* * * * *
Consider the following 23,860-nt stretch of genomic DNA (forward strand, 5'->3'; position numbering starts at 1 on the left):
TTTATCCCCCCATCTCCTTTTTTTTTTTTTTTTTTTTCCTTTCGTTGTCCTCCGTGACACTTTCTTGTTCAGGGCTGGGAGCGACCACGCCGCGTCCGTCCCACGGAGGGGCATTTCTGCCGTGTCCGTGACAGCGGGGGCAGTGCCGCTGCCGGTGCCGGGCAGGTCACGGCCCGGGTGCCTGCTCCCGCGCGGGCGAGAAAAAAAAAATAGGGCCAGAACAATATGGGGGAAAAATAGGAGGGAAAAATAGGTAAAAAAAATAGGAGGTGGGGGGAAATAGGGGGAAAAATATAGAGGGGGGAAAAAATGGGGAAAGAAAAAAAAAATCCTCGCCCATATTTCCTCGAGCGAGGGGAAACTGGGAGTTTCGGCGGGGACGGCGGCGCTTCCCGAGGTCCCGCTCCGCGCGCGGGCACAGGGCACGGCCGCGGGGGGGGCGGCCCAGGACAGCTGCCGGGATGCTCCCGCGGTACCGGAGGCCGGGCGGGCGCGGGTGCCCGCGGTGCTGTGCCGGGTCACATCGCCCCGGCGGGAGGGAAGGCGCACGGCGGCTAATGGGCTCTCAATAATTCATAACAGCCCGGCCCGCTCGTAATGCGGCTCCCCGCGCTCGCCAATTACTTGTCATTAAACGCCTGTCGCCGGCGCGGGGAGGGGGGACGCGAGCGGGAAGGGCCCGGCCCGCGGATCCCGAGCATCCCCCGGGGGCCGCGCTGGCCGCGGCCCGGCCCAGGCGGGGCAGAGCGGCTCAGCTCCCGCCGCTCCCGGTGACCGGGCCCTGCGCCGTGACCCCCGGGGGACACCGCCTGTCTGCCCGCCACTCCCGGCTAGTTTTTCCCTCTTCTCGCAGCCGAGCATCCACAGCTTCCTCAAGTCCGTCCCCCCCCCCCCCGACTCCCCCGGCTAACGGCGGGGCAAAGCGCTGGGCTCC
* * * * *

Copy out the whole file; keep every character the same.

Consider the following 23,860-nt stretch of genomic DNA (forward strand, 5'->3'; position numbering starts at 1 on the left):
TTTATCCCCCCATCTCCTTTTTTTTTTTTTTTTTTTTCCTTTCGTTGTCCTCCGTGACACTTTCTTGTTCAGGGCTGGGAGCGACCACGCCGCGTCCGTCCCACGGAGGGGCATTTCTGCCGTGTCCGTGACAGCGGGGGCAGTGCCGCTGCCGGTGCCGGGCAGGTCACGGCCCGGGTGCCTGCTCCCGCGCGGGCGAGAAAAAAAAAATAGGGCCAGAACAATATGGGGGAAAAATAGGAGGGAAAAATAGGTAAAAAAAATAGGAGGTGGGGGGAAATAGGGGGAAAAATATAGAGGGGGGAAAAAATGGGGAAAGAAAAAAAAAATCCTCGCCCATATTTCCTCGAGCGAGGGGAAACTGGGAGTTTCGGCGGGGACGGCGGCGCTTCCCGAGGTCCCGCTCCGCGCGCGGGCACAGGGCACGGCCGCGGGGGGGGCGGCCCAGGACAGCTGCCGGGATGCTCCCGCGGTACCGGAGGCCGGGCGGGCGCGGGTGCCCGCGGTGCTGTGCCGGGTCACATCGCCCCGGCGGGAGGGAAGGCGCACGGCGGCTAATGGGCTCTCAATAATTCATAACAGCCCGGCCCGCTCGTAATGCGGCTCCCCGCGCTCGCCAATTACTTGTCATTAAACGCCTGTCGCCGGCGCGGGGAGGGGGGACGCGAGCGGGAAGGGCCCGGCCCGCGGATCCCGAGCATCCCCCGGGGGCCGCGCTGGCCGCGGCCCGGCCCAGGCGGGGCAGAGCGGCTCAGCTCCCGCCGCTCCCGGTGACCGGGCCCTGCGCCGTGACCCCCGGGGGACACCGCCTGTCTGCCCGCCACTCCCGGCTAGTTTTTCCCTCTTCTCGCAGCCGAGCATCCACAGCTTCCTCAAGTCCGTCCCCCCCCCCCCCGACTCCCCCGGCTAACGGCGGGGCAAAGCGCTGGGCTCC